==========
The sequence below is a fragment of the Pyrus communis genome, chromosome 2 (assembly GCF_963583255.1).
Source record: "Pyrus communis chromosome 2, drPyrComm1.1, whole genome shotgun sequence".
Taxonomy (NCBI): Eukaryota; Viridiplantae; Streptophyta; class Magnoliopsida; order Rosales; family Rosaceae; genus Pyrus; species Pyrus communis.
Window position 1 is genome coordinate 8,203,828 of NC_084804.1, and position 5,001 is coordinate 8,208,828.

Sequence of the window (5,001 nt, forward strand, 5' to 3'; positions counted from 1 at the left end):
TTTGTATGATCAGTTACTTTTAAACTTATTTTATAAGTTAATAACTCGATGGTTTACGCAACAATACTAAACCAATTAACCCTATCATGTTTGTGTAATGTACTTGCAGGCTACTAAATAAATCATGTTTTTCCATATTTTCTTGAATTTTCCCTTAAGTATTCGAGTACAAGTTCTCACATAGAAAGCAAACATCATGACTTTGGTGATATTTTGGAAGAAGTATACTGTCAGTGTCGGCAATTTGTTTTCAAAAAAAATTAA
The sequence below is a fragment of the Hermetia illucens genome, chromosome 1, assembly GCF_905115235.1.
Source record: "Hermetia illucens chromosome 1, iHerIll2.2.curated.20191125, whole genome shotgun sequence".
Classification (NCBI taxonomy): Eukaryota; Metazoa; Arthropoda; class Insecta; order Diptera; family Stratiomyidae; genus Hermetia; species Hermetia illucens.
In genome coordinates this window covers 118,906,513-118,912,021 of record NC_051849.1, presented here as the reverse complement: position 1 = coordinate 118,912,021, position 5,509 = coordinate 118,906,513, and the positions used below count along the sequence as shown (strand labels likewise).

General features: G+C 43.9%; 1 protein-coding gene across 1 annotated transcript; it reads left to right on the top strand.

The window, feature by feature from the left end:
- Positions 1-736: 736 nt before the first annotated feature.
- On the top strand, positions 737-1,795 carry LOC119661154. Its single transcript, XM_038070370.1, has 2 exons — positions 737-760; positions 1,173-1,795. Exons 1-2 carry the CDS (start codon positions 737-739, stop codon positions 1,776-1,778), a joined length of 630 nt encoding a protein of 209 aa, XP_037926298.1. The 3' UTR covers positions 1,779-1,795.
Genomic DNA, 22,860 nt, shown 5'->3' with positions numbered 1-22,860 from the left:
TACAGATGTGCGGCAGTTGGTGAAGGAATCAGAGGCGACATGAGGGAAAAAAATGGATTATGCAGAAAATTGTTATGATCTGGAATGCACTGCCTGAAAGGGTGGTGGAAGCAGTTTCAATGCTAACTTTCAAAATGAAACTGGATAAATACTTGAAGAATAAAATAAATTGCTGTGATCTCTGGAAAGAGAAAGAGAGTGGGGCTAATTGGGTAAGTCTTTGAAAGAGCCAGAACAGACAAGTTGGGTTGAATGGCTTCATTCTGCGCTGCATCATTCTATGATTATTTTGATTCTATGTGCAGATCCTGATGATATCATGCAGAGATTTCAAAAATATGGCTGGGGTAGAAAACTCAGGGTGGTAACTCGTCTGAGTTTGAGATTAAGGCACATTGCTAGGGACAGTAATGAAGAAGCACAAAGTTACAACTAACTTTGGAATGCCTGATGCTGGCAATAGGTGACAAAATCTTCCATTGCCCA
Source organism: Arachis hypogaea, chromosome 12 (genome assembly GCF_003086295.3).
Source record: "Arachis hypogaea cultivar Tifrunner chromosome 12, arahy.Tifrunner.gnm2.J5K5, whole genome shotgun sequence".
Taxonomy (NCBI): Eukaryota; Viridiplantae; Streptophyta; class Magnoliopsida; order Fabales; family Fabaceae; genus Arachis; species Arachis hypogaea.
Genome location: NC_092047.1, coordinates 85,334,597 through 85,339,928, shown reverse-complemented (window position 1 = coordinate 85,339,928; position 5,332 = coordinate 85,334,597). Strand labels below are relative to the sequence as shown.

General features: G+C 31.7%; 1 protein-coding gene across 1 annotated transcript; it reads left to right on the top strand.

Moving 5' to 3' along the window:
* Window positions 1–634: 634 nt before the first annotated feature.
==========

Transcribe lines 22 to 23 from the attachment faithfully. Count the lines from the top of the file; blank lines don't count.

Moving 5' to 3' along the window:
* Window positions 1–634: 634 nt before the first annotated feature.